- it stands up by itself at whatever angle I want

    - when I want input I have keyboard or mouse without losing screen real estate

    - it works with all the files I already have, right now !

    Conversely I tried an iPad in PCWorld and it was quite awkward to hold, not nice to enter data on when sat at a table, and pretty expensive.

    Obviously depends what you want if for but for consuming media the mini laptop form factor is actually not as inconvenient as the hype makes out, and when you want to interact with data who can beat a fast typist who knows all the keyboard shortcuts ?

    Plus my early Mini9 is totally solid state and doesn't cook your nads.

    1. Player_16

      Well you know why it didn't work out, don't cha... weren't layin' in bed.

      Next time, bring a mattress and/or a sleepin' bag.

    2. Fredlocks
      Jobs Horns

      Wise up!

      Well said David Griffin. I can't believe the iPad fans who really think they've made some sort of progress. They have all been conned big time. I predict plenty of iPads at the back of the cupboard by the end of the year while the netbook owners will still be writing emails, word processing, surfing the net, creating presentations and spreadsheets and enjoying Flash for years to come.

      Wise up people. Jobs is having a good old laugh as he fondles his millions!

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  7. cloudberry

    @Iain Griffiths

    Upvote for "lurid limpet".

  8. Wonderbird

    They did it to themselves...

    They allowed Microsoft and Intel to dictate what they were allowed to sell... I paid about $350 for one of the early Acer Aspire Ones... I like it. I do not need the 160GB hard drive and use very little of it. What I want is MORE than the 7 1/2 hr battery life that I can already squeeze out of it AND a vertical resolution that is better than 600 pixels... Apparently nobody is "brave" enough to sell one without charging over $400 for it. I do NOT need Windows and I do NOT need Intel. I'd be perfectly happy with an Arm-based netbook - kind of like the one Asus "apologized" to Microsoft for demonstrating more than a year ago... Where is it you GUTLESS VENDORS???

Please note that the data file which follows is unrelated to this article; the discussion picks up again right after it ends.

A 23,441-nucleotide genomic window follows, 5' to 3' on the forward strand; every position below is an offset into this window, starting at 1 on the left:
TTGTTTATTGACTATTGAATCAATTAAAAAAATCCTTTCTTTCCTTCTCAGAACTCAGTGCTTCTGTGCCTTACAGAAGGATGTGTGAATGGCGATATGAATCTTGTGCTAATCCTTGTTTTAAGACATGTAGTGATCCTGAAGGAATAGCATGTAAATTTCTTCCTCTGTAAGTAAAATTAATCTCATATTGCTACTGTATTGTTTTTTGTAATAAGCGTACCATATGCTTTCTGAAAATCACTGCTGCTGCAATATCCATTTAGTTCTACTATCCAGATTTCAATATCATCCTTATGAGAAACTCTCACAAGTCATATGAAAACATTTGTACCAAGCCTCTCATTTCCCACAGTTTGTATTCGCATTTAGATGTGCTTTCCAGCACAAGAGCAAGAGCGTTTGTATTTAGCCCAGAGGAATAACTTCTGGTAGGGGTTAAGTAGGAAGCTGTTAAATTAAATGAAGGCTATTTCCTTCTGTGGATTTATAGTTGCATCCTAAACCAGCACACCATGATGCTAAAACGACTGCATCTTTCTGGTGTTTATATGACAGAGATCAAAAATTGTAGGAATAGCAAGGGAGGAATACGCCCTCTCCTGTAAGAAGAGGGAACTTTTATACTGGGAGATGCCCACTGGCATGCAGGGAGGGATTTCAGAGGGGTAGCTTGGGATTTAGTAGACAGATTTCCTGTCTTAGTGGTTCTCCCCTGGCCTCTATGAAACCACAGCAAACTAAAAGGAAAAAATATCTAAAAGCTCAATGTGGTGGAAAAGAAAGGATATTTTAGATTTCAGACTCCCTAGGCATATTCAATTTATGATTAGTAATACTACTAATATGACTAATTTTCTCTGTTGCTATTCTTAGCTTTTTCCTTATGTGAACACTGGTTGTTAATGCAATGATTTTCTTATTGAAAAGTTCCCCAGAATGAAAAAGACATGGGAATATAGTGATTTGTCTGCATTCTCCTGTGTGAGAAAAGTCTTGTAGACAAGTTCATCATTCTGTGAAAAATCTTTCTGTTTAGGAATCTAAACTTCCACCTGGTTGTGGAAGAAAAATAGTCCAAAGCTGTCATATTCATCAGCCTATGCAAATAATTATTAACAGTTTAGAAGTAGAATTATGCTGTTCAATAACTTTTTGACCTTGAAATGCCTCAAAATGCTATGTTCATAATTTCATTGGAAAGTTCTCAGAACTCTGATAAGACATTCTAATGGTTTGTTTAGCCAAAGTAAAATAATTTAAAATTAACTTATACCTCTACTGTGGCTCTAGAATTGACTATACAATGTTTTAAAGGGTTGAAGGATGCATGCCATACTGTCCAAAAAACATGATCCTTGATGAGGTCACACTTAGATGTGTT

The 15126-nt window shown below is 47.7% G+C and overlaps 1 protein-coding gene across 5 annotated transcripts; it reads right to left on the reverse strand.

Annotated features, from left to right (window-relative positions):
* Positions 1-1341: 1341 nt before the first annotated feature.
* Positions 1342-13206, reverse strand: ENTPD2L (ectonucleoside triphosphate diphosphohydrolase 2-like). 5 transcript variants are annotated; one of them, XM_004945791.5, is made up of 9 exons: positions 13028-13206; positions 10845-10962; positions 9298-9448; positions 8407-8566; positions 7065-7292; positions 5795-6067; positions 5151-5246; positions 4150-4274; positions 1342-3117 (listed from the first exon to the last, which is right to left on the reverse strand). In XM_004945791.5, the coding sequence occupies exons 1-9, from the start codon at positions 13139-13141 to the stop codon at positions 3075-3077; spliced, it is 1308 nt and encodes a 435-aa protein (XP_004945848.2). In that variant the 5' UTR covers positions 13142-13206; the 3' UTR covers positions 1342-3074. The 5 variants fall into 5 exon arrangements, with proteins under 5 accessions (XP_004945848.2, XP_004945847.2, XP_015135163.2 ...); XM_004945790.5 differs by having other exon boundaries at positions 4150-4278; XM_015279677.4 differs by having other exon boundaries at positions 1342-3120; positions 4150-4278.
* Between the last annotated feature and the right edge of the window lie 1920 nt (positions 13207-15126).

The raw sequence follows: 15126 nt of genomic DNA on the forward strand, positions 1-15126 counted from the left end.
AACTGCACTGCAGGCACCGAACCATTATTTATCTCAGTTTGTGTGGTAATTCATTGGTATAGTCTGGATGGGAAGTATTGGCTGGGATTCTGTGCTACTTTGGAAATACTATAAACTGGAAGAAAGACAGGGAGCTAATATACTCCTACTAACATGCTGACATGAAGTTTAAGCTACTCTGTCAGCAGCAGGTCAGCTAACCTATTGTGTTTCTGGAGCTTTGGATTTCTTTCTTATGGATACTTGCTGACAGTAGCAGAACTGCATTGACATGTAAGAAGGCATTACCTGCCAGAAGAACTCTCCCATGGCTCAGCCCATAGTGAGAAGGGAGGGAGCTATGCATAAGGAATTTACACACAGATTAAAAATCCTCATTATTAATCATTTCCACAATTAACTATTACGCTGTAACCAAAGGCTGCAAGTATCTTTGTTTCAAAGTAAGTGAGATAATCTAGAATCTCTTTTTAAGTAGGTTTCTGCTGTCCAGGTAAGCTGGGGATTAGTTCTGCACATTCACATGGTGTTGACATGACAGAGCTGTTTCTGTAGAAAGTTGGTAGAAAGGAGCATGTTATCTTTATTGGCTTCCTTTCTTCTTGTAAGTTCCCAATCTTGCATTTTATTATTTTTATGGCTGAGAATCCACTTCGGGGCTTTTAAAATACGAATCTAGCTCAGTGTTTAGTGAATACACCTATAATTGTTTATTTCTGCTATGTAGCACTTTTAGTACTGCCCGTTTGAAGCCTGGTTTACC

9. heyrick Silver badge

    I'd like my next to be a netbook

    I'm currently using an eeePC 901 (XP). It was originally for "internet" and a bit of dev messing around. Now it is my primary machine and does everything from video editing and watching telly to programming and, yes, Internet. Is it a bit slow? Yes. So? There's enough power to go around that I can set up a lengthy operation, then plug in yet another USB stick to watch the episode of "Twin Peaks" I recorded last night. So long as they aren't both using the same USB device, everything is fine. And yes, I have USB keys hanging out of it as an 8Gb SSD is a bit small, but there's always the NAS too. Right now I'm lying in bed with a warmish hot water bottle on my stomach, a book, and the eee on top of that. Typing this. Listening to Kawaii-Radio. If I feel the call of nature and I feel it isn't a one-minute thing, I can just pick it up and take it with me. Ditto for if I decide to go brew up some pasta. And unlike a "proper laptop", it is a perfectly respectable size. I carry my eeePC in a little zip-top cool-sac with shoulder strap that is, amazingly, exactly the right size.

    I don't want a "big" laptop, and I don't want a "tablet". I just want something small and capable.

    PS: Mega-mega win for the eeePC's battery life. It manages 3-4 hours with lots of crap attached, and when running only itself and the SD card without WiFi (i.e. "movie mode"), I can get some six hours from it. Boring journeys are no longer boring.